I have not had a lot of success at tracing the family of Mary McLean and Alexander Anderson, though I have found a photo of their grave. They are buried at All Saints Anglican Cemetery, Duck Lake. I do know that in 1901 John McLean, described as a retired farmer was earning $400 a year. He was said to be blind. Living with him at Portage la Prairie, MacDonald, Manitoba were Maggie Anderson, James E Anderson, John Alexander Anderson and Alice M McRobbie (also known as Allison). These were his grandchildren. Where were their own parents?

Below is a newspaper account from a source in Canada who is a member of Ancestry. It tells of a fire at the Portage la Prairie home of Sheriff Alex McLean’s widow, Margaret Ernestine Barth. I understand she was known as Ernestine. I’m still trying to identify which Miss McRobbie was her housekeeper. I was a little confused that there were no children in the house as I know the couple had children but they must have been elsewhere for some reason.

I have uploaded the whole story below. I apologise for not naming my source- when I work out/what I will cite them.

John McLean and his descendants

The McLeans moved to Portage la Prairie in Manitoba in 1862 on the first journey of the steamship International (according to one source- another says they came overland. This seems more likely to me). John bought land to farm from a local Metis for $375. The First Presbyterian Church of Portage la Prairie notes that McLean and his family with Kenneth McBain and his family were the first to settle at that spot. These were the first farmers in what had been a hunting and trapping area populated mainly by Native Americans.  According to their website a Jack McRobbie is a 4th generation descendant of John McLean. McLean and McBain founded the first church there. ( According to the Manitoba Agiriculture Hall of Fame John had to fight off Native Americans who stole his horses.  Nonetheless he persevered and succeeded.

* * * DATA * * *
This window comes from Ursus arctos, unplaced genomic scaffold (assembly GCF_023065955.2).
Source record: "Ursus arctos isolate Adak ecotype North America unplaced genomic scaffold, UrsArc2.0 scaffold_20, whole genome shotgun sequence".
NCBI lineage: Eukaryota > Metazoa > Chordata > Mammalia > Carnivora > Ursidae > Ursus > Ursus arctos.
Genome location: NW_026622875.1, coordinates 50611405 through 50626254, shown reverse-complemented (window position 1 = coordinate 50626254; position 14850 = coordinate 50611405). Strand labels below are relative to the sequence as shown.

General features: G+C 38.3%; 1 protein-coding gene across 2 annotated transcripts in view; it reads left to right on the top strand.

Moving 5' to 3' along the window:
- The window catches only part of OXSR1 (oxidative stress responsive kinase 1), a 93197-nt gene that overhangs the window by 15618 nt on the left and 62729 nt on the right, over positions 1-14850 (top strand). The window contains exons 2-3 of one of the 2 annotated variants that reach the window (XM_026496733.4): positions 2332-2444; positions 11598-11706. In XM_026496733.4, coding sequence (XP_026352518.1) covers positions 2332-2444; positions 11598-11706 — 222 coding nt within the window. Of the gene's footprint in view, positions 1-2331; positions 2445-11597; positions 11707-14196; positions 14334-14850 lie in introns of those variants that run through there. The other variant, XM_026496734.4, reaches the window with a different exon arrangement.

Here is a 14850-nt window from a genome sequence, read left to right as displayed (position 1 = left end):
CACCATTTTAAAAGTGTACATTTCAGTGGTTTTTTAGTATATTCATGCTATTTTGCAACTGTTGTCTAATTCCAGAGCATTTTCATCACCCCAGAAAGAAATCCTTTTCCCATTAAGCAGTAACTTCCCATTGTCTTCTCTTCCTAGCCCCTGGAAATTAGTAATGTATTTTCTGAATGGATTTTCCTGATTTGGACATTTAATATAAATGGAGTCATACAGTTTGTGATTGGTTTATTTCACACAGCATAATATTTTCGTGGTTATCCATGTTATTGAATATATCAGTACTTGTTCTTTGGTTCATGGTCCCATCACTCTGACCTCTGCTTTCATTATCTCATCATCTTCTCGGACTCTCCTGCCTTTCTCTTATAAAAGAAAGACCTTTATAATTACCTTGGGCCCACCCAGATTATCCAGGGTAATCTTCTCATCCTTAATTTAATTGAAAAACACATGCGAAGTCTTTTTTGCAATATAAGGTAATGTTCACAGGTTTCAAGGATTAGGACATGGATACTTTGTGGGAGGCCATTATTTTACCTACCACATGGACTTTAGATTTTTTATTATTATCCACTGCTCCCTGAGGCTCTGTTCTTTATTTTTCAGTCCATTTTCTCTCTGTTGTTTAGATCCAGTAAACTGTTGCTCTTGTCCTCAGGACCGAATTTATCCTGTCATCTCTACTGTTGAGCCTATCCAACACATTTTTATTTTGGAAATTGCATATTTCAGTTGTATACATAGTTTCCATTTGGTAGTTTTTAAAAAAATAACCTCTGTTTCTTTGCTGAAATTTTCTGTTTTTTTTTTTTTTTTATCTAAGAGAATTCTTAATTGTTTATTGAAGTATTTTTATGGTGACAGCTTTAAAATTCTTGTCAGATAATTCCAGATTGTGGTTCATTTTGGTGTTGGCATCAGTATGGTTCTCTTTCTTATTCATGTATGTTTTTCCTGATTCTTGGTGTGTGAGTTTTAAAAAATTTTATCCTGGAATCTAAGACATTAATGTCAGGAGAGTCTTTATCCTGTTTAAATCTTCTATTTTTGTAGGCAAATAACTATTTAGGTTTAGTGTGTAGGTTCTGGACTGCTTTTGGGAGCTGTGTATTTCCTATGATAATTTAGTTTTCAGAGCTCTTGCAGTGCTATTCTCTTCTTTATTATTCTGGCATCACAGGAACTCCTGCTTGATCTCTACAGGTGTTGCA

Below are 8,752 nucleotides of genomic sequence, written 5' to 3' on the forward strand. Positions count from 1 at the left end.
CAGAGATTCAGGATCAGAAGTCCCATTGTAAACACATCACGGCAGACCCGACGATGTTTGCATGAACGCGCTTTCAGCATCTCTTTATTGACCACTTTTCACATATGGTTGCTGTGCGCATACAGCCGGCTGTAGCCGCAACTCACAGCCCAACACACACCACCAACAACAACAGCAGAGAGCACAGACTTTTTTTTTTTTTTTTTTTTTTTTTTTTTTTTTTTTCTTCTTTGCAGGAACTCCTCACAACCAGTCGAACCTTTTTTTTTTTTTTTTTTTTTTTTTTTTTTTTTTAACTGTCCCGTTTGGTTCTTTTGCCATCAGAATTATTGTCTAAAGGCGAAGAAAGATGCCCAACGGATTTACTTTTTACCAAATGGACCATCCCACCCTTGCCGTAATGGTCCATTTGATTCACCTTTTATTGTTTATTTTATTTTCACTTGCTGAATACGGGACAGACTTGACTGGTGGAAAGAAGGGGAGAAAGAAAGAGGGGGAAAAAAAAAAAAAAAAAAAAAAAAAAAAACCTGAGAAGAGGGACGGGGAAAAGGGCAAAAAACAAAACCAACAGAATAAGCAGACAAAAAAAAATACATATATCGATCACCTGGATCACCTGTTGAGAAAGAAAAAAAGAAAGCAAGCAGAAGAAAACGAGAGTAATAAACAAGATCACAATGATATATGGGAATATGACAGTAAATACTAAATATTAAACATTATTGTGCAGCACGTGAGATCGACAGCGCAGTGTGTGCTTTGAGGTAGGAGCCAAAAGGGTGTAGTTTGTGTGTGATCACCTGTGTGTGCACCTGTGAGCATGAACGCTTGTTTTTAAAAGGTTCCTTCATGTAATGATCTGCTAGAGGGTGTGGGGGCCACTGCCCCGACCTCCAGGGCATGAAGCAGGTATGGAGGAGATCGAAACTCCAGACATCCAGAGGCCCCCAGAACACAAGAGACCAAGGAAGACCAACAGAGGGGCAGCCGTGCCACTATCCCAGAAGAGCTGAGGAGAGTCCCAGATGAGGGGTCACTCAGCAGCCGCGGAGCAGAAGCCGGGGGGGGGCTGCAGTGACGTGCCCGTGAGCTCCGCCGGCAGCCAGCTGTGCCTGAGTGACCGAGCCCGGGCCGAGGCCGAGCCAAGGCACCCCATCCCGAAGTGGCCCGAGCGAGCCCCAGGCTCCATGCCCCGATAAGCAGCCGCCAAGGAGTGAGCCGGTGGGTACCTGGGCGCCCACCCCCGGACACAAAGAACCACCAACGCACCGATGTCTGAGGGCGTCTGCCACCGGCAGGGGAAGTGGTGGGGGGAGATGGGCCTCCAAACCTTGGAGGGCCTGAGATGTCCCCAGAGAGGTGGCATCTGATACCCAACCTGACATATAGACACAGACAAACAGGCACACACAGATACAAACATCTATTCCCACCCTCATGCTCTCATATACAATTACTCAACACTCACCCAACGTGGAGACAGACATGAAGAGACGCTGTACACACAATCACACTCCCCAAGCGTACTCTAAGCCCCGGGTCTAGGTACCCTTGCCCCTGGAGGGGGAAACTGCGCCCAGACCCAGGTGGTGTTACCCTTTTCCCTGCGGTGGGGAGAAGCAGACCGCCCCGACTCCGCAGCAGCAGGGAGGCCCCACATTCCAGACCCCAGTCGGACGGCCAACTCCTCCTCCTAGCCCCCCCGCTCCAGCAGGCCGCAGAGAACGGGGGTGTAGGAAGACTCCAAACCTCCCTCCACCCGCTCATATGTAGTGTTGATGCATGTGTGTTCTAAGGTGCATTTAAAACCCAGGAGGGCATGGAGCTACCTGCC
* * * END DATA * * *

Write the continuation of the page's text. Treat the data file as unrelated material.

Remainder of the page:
They did not have an easy time at first and the colony community wrote an appeal in May 1867 for protection and support to the British Government and its local representatives:

Being beyond the fifty miles limit from Fort Garry and the jurisdiction of the Council of Assiniboia. this settlement, containing a population of nearly five hundred, is totally without law or protection, civil or criminal, and entirely at the mercy of lawless hands of Indians and others.”  they wrote.

As this brought no response the local community decided to elect their own local government, with McLean as one of the three. Unfortunately there was soon division at Portage la Prairie with rumours circulated by a man named McPherson that resources were being diverted from a scheme to build a jail into buying alcohol. McPherson was arrested and was to be put on trial. This led to McLean taking his side as he objected to a Mr Spence (who wanted the area to become a republic) being in the position of accusing McPherson and declaring himself the judge of the trial in his own house. This illustrates the difficulties the fledgling colony had and the need for it’s position to be formalised by the government. The full text of the Manitoba History p212-220 but as it is an ebook and scanned there are some errors in places.